In the eighteenth century, seasoned sailors found that by sucking on lemons they could avoid scurvy, a debilitating disease that often developed during long voyages when fresh fruits and vegetables were scarce. When the lemon’s key nutrient was formally identified in 1928, it was named ascorbic acid for its anti-scurvy, or antiscorbutic, action. Today ascorbic acid is widely known as vitamin C.
Also referred to as “bearberry” in honor of the bears so fond of its bright red or pink berries, uva ursi (Arctostaphylos uva ursi) is an evergreen shrub that has long been popular for fighting urinary tract infections. Its leathery green leaves are formulated into teas, tinctures, capsules, and extracts for this purpose.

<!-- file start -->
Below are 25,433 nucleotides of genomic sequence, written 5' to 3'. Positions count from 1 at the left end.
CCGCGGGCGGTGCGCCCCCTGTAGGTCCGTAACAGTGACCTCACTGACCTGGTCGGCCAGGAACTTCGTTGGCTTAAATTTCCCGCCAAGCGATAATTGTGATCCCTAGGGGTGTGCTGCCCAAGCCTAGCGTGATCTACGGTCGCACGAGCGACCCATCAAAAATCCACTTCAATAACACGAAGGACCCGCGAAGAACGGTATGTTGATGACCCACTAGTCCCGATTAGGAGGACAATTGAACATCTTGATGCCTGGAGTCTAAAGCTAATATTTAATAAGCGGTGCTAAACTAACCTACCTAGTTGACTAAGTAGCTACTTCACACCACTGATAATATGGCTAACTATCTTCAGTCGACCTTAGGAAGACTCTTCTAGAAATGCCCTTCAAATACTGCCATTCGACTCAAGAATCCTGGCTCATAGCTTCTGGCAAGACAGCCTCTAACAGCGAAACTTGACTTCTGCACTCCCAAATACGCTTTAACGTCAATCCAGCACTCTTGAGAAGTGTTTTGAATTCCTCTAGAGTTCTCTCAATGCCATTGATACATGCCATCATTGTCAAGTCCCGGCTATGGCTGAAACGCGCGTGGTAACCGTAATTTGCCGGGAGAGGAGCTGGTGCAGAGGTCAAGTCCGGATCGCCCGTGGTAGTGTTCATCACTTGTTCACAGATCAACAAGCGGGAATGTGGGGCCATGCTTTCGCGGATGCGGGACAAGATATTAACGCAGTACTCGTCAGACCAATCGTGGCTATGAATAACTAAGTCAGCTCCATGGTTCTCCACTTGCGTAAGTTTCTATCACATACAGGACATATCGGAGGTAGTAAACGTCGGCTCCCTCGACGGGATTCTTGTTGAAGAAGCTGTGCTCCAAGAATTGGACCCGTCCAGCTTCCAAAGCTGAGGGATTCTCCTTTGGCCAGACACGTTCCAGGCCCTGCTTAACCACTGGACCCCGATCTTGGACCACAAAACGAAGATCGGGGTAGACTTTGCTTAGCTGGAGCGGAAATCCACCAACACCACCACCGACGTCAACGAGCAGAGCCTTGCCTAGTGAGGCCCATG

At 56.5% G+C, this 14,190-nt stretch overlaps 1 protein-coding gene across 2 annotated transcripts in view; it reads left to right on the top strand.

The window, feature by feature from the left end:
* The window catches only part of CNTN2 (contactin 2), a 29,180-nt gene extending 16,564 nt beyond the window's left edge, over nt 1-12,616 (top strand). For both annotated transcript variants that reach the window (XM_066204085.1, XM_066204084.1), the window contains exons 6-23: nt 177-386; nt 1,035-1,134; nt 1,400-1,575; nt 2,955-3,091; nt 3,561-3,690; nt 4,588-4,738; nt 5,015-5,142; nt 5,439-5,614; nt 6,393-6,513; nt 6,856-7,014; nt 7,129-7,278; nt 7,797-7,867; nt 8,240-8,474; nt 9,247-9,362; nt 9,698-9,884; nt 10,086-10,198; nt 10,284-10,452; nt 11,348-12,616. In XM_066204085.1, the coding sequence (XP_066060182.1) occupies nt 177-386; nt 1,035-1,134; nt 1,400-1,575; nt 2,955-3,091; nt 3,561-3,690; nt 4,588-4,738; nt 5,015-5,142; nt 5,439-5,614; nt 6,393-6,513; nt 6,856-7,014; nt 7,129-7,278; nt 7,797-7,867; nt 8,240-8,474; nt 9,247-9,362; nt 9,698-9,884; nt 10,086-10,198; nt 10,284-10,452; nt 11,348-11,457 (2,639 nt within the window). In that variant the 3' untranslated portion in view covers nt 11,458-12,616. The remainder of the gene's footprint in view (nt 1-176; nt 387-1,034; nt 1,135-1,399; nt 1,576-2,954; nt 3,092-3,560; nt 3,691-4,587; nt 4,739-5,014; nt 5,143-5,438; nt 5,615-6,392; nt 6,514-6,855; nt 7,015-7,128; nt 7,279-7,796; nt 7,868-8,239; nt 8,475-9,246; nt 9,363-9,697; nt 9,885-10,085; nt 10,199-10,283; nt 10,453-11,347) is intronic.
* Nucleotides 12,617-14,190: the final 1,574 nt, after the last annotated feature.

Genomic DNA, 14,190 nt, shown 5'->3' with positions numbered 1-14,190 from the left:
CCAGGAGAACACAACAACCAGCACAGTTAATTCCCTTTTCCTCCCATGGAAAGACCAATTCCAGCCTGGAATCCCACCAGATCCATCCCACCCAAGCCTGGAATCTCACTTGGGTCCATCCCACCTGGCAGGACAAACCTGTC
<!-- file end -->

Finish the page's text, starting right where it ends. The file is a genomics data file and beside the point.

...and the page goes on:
A common herb found in kitchens and on party platters from Dresden to Detroit, the bright green parsley plant comes in numerous varieties. Different parsleys are distinguished primarily by the appearance of their leaves: Some are curly, others flat, still others divided or featherlike. Overall, the flat-leafed variety (Petroselinum crispum) is the one most commonly used for medicinal purposes.